Suzanne Folds McCullagh, extraordinary drawings connoisseur and curator of early works on paper at the Art Institute for the past 40 years, has recently retired. But her deep love of the collection has brought her back to curate an exquisite exhibition marking the Prints and Drawings Department’s achievements over the past quarter century: Master Drawings Unveiled: 25 Years of Major Acquisitions. Here are some secrets she shared with Suzanne Karr Schmidt recently about this beautiful ensemble, now on view through January 29:
What is your favorite drawing in the show?
I would say my favorite drawing in the show is the Boucher, showing the height of his ability as a draughtsman and the extraordinary versatility of the human form. It was still in its original frame (with wavy glass) when it arrived, and it demonstrates the pinnacle of Academic glory beginning to appeal to the masses. It takes an exercise in life drawing that would usually have been done in just red chalk, and elevates it to a new level with additions in black and white chalk to make a work of art to be treasured for its own sake, no longer just an academic exercise. It is just bursting with energy.
Is there a drawing in the show that almost got away? Or conversely, that you didn't expect to buy?
The answer to both questions would be the Georges Lemmen Bourgeois Interior. Nancy Ireson (at that time the Rothman Family Associate Curator) went prowling around before the opening of the Salon du Dessin [ed. note: an art fair that specializes in drawings]. When we saw the Lemmen leaning against the wall, we knew that it was the graphic equivalent of our Seurat painting of the Grande Jatte. Like the Seurat, the Lemmen was shown at Les Vingt [ed. note: an important annual art exhibition in Brussels that existed from 1884 through 1893]. And although we had acquired a superb portrait of Anna Boch by Lemmen a few years earlier, this major composition (never realized in paint) filled out the picture of this Belgian artist more fully.
While we were not looking for a Lemmen per se, we had the goal the broadening of our late 19th-century holdings, so we were at once building on strength and filling a gap. To cap it off, both Lemmen drawings were acquired through the legacy of two of our most beloved and long-time volunteers, Marjorie and Suzanne Pochter. One can look at the women working happily together and recall the Pochters with their good friend Katherine Shea. Apparently we were just ahead of a New York collector who was interested in it but had no reserve.
Which are the most cutting edge artists in the show? Was it their subject matter? Their media?
Some works are cutting edge in subject matter or treatment, such as the soft focus and mystery of the Delaroche, the haunting menace of the Delville (pictured above), or the utter foolery of the Beckmann. Others are daring in their media or manufacture, such as the Caillebotte Rainy Day and the Gabriel de Saint-Aubin—both using straight-edges to get the placement right. Labruzzi and Huet were among the first to go out and paint in a landscape, using pastel instead of watercolor. Menzel took up daily life in its harsh reality at the same time that he began to use opaque watercolor or gouache around 1850.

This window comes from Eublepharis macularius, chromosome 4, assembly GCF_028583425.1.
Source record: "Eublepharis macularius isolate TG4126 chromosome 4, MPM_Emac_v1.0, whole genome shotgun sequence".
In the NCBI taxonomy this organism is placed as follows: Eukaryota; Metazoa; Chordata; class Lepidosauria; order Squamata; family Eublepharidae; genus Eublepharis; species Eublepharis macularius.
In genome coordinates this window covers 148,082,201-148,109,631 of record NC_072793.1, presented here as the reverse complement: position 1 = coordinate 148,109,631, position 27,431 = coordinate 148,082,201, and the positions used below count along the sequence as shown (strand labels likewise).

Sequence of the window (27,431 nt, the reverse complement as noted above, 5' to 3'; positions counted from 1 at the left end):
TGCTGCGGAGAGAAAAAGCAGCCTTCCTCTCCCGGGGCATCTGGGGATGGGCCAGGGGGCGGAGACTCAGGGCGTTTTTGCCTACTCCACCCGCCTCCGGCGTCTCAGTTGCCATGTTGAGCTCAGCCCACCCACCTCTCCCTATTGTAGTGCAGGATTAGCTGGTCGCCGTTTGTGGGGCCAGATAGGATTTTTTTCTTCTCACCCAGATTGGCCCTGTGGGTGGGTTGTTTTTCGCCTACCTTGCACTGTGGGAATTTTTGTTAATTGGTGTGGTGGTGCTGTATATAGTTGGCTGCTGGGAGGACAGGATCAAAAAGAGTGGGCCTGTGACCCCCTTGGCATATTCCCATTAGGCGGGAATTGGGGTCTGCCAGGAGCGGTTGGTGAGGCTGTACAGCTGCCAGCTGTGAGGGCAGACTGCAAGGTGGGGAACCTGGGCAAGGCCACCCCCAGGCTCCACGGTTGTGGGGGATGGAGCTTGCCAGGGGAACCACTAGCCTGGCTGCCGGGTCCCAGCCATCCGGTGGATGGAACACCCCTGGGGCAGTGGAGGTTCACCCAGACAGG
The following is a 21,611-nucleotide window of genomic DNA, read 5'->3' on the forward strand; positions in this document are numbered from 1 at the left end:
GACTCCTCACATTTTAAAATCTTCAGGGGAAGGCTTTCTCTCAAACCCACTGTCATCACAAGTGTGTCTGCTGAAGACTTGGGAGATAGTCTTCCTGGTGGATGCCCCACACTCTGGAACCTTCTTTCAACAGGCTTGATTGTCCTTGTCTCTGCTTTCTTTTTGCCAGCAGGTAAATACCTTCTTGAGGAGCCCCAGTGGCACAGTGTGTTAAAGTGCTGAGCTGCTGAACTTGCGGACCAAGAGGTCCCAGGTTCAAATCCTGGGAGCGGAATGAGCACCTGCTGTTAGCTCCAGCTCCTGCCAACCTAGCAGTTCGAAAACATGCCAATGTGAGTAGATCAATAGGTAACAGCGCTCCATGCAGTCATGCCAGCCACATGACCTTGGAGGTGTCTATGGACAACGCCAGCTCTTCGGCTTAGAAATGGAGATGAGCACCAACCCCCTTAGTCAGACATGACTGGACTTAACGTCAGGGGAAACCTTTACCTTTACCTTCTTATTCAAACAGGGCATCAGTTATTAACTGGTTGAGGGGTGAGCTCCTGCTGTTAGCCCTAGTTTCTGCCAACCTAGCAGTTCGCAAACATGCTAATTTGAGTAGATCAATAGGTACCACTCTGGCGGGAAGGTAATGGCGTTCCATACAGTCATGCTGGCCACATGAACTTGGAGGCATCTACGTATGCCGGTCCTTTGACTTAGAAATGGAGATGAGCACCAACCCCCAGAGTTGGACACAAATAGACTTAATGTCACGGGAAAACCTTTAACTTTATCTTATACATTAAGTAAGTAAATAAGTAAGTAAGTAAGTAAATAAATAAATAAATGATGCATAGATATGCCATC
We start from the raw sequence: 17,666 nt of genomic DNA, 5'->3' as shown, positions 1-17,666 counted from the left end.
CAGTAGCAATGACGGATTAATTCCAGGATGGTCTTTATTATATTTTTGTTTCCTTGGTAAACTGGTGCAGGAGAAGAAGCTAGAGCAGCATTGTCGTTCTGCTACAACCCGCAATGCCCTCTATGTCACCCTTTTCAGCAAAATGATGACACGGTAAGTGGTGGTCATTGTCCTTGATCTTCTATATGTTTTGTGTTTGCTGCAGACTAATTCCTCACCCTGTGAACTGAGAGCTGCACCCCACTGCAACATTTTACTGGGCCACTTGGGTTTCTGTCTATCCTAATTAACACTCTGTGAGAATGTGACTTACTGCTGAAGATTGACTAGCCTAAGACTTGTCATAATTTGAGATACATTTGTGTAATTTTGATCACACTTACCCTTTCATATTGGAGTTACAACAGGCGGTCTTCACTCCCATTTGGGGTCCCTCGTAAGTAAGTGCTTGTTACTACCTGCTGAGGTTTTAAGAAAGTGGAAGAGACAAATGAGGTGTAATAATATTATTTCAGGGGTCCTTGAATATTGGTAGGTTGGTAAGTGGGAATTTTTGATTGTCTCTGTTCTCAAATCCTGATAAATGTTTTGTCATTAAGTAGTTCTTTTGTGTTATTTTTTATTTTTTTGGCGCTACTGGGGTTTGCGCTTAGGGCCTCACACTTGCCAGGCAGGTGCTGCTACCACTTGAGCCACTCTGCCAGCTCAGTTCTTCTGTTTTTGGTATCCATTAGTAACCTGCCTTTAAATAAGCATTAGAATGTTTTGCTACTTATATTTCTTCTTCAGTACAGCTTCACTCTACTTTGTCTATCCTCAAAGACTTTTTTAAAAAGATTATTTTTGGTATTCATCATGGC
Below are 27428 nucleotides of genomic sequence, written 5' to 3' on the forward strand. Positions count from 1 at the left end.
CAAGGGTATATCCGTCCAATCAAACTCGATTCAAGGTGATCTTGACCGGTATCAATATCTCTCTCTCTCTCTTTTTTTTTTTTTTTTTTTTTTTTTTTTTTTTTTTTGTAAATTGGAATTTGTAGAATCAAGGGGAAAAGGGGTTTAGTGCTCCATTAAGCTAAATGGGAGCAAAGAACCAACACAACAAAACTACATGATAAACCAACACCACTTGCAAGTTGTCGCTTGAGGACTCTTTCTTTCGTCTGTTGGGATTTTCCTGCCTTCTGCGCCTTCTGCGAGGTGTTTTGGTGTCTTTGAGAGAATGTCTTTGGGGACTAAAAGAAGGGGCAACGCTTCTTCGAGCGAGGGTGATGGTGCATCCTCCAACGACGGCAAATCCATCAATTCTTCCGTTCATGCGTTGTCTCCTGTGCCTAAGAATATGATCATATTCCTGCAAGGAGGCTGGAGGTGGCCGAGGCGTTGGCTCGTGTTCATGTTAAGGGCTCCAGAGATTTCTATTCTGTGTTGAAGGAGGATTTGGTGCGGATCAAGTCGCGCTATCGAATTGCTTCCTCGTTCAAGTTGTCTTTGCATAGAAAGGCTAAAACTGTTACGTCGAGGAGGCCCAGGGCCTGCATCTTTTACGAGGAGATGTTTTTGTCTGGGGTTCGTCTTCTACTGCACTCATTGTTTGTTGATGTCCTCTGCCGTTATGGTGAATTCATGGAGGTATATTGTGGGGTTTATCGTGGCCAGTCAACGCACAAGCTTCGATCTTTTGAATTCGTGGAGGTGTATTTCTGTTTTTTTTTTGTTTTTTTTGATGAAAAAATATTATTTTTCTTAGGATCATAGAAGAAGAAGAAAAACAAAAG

This show represents 25 years of collecting drawings at the Art Institute, and mirrors earlier exhibitions covering the same amount of time. What do you think the next installment in 2041 might look like?
With the superb effort that Victoria Sancho Lobis is giving our relatively weaker Northern schools and the goal of broadening our global representation, I predict there will be major acquisitions in those categories, thanks to the enormous generosity of Dorothy Braude Edinburg. I also anticipate that the museum will acquire distinguished examples of Latin American 20th- and 21st-century works, tracked down by Mark Pascale and hopefully sponsored by new and committed donors.
François Boucher. Academic Study of a Reclining Male Nude, c. 1750. Regenstein Endowment Fund.
Georges Lemmen. Bourgeois Interior, 1890/91. Suzanne and Marjorie Pochter and Print and Drawing Funds.
Jean Delville. Medusa, 1893. Regenstein Endowment Fund.
21 hours 15 min ago The Art Institute of Chicago Take a look inside Saints & Heroes: Art of Medieval and Renaissance Europe with WTTW - Chicago PBS.
2 days 16 hours ago The Art Institute of Chicago Mary Cassatt was the only American artist to exhibit with the original Impressionist group. This sensitive portrayal of a mother and child reflects the most advanced 19th-century ideas about raising children. Scientists and physicians of the day encouraged mothers (instead of wet nurses and nannies) to care for their children and to include regular bathing in their hygiene practices to prevent disease. #5WomenArtists
See three paintings by Mary Cassatt now on view: http://bit.ly/2nl9Z68
Image: [Now on view in Gallery 273] Mary Cassatt. The Child's Bath, 1893. Robert A. Waller Fund.